The Samuel Bardsley collection consists of original correspondence and related documents produced by Samuel Bardsley during the early 18th and late 19th centuries. It is made up of correspondence, and four books, only one of which has been catalogued; this contains transcripts of letters and a diary.
The letters begin with Samuel Bardsley’s second year as an itinerant preacher in 1769 (when he was 23) and cover the next nine years during which he served important circuits in England and Scotland. Those letters transcribed in the book cover his time in the Derbyshire and Macclesfield circuits between 19 September 1772 to 4 October 1773 .
The diary covers fourteen months from August 1765 (the year he was introduced to John Wesley) to October 1766 when he was aged nineteen. It covers Bardsley's early preaching attempts in Manchester and surrounding towns and villages. The worship life of the Manchester Methodist society is described in detail and among several interesting features of the narrative, Bardsley often summarised the sermons of other preachers as part of his own drive for education. The diary represents a remarkably vivid account of the everyday life and ministry of a local preacher who went on to become one of Wesley's chief itinerants.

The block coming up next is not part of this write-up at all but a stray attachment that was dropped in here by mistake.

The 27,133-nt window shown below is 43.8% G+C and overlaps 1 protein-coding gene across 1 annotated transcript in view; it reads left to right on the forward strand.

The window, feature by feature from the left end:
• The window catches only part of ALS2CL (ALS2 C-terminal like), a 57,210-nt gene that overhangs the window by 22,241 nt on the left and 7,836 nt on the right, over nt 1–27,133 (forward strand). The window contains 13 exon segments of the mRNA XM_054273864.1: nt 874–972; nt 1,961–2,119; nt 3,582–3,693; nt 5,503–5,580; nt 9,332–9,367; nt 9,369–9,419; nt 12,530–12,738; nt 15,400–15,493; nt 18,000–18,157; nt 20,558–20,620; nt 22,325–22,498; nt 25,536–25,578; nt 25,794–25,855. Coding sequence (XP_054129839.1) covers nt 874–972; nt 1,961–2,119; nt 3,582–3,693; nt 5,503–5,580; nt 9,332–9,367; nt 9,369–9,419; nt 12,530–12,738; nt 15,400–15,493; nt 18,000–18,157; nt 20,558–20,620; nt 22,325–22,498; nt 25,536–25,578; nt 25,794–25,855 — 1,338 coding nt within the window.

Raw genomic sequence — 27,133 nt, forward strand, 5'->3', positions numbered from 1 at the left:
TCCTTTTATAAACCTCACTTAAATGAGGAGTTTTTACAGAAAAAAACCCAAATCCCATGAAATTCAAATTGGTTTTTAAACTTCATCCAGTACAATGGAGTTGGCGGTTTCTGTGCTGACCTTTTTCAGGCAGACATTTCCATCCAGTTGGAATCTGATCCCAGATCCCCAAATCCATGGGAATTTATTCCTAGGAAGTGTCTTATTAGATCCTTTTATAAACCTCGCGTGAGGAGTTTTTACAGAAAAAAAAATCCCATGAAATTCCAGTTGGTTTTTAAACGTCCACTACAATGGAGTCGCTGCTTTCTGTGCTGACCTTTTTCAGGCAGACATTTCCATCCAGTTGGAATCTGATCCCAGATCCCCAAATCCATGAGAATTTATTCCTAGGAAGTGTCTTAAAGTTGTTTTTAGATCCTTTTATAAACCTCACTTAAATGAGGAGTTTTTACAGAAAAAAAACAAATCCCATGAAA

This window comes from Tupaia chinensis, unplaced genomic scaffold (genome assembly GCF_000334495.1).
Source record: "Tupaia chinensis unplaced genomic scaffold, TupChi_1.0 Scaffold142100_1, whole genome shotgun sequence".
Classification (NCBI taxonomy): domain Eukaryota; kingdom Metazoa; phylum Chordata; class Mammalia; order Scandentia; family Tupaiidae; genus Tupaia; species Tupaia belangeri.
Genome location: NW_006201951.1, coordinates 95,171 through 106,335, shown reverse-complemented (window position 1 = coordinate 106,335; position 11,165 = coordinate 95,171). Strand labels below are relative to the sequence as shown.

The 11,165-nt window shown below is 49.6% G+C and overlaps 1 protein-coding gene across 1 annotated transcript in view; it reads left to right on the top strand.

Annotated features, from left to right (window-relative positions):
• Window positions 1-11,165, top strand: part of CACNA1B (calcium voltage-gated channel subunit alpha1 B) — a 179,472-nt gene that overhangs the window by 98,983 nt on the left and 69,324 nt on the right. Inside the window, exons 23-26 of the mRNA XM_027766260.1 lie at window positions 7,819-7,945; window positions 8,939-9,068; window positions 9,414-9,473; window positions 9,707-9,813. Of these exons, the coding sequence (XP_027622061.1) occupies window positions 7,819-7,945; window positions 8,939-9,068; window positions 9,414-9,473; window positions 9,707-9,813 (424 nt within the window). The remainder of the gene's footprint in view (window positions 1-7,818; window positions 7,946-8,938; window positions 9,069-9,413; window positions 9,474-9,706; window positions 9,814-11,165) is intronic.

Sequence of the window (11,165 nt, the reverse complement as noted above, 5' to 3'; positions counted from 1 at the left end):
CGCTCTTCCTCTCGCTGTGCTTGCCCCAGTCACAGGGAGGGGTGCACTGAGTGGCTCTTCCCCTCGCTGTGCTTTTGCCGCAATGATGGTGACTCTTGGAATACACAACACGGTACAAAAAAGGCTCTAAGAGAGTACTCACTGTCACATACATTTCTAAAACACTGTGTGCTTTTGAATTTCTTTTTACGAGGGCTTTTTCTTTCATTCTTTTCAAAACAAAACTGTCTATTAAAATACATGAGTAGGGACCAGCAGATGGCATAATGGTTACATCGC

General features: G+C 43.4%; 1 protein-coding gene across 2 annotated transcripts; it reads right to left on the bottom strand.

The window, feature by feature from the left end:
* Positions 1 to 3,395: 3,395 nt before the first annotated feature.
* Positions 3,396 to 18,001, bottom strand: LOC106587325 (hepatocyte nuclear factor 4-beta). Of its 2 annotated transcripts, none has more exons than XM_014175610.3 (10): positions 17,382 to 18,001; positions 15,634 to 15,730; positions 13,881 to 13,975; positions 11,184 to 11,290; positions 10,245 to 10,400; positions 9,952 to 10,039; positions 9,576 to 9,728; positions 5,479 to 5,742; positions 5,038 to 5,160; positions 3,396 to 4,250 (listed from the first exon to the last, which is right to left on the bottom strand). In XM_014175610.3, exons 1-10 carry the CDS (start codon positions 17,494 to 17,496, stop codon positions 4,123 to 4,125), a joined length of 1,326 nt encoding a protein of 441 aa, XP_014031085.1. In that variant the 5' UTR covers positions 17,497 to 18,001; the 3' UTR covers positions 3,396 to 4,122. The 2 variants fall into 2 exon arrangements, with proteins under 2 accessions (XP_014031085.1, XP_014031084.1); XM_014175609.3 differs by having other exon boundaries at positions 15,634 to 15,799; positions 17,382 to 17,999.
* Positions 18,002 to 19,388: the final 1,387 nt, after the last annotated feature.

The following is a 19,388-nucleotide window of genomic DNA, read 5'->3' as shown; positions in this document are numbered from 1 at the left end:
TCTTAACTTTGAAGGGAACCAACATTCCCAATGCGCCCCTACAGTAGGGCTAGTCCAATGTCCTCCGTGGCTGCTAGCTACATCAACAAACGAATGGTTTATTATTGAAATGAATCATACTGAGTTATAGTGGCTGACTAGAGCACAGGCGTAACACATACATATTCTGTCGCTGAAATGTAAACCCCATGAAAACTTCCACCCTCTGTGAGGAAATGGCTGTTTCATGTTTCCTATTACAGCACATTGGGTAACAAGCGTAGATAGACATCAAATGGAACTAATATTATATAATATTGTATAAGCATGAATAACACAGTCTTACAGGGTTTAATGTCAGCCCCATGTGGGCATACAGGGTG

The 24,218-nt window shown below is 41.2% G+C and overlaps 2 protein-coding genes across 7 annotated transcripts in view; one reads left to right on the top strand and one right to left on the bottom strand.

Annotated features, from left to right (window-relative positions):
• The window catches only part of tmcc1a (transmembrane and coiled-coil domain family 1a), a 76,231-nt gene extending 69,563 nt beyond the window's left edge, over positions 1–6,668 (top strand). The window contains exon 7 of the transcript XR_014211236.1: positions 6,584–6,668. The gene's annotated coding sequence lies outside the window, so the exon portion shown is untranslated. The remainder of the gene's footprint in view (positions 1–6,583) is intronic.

Unlike some of his contemporaries, Bardsley's handwriting is legible and his narrative follows a natural progression. His record of events in correspondence and diaries is detailed and he shows no reluctance to reveal names and describe incidents or his own innermost feelings, as for example on August 20th 1765 when he relates how, during his visit to Manchester for the Conference, John Wesley took Bardsley's arm and walked with him through the streets of the city; Bardsley was struck by this gesture of comradeship from an Oxford-educated Anglican minister to a Manchester bottle-washer and thereby reveals one of the secrets of Wesley's ability to inspire and lead men and women from all backgrounds.